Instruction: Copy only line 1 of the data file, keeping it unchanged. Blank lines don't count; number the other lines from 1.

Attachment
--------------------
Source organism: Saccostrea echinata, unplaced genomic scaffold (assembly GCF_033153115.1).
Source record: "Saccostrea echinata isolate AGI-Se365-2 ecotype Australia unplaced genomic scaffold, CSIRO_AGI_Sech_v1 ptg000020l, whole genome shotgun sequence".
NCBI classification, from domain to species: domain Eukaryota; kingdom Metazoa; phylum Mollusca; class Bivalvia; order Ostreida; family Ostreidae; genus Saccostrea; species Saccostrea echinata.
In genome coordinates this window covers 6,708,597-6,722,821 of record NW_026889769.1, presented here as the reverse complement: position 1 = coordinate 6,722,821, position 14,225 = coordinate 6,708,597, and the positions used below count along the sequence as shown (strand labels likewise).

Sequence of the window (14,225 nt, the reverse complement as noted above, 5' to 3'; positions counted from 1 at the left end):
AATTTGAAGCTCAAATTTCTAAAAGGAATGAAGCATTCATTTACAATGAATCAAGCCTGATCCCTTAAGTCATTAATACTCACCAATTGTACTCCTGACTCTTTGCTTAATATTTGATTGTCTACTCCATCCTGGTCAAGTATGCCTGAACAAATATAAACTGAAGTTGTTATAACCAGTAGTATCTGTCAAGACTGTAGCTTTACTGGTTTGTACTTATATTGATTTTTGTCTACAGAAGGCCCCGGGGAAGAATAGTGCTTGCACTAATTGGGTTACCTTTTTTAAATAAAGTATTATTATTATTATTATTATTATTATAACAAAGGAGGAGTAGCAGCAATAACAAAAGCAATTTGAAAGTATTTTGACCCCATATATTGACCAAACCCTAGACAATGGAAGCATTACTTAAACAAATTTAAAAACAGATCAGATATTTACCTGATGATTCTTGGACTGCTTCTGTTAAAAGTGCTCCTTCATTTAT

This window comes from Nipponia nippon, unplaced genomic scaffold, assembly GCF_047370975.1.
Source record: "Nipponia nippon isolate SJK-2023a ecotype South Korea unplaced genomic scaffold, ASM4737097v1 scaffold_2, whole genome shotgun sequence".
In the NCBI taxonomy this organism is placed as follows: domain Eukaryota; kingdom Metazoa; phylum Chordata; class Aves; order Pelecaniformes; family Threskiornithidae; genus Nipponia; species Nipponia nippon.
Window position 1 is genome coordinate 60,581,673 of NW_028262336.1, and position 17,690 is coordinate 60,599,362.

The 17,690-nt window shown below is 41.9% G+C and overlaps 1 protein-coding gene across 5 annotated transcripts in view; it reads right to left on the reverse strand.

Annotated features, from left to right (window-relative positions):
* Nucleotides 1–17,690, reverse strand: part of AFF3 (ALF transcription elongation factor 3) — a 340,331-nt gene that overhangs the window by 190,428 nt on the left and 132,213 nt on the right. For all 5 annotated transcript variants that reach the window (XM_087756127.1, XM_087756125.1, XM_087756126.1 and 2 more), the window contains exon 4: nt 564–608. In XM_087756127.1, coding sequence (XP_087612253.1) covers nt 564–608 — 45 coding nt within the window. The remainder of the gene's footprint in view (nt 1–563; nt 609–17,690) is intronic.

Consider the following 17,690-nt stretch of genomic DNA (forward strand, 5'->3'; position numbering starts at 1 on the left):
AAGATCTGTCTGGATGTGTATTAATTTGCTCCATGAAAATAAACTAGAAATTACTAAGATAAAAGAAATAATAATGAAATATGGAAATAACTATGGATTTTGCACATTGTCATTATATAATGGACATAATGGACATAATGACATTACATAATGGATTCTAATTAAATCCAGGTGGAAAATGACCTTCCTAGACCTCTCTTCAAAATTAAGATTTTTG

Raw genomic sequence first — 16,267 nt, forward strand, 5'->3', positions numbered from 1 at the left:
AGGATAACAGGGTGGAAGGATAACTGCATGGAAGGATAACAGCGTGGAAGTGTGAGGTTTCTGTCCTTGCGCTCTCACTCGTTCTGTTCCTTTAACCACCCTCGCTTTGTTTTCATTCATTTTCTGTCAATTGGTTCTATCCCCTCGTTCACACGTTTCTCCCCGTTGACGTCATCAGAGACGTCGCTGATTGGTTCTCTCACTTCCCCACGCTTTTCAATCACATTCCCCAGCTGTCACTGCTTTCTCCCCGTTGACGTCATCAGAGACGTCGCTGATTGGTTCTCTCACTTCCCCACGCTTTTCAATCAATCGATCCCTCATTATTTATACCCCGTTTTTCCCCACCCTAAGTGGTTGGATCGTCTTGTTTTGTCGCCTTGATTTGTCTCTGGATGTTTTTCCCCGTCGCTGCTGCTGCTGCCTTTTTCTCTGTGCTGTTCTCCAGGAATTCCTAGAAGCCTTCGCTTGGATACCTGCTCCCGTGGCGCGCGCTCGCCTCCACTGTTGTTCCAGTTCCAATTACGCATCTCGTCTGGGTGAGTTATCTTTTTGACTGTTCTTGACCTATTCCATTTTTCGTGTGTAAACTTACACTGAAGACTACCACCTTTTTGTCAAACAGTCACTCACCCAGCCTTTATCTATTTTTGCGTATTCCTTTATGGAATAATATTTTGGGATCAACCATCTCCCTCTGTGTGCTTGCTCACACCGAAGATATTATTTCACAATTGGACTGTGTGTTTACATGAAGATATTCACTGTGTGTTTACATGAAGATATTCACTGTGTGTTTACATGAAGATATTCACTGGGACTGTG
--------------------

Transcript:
Source organism: Saccostrea echinata, unplaced genomic scaffold (assembly GCF_033153115.1).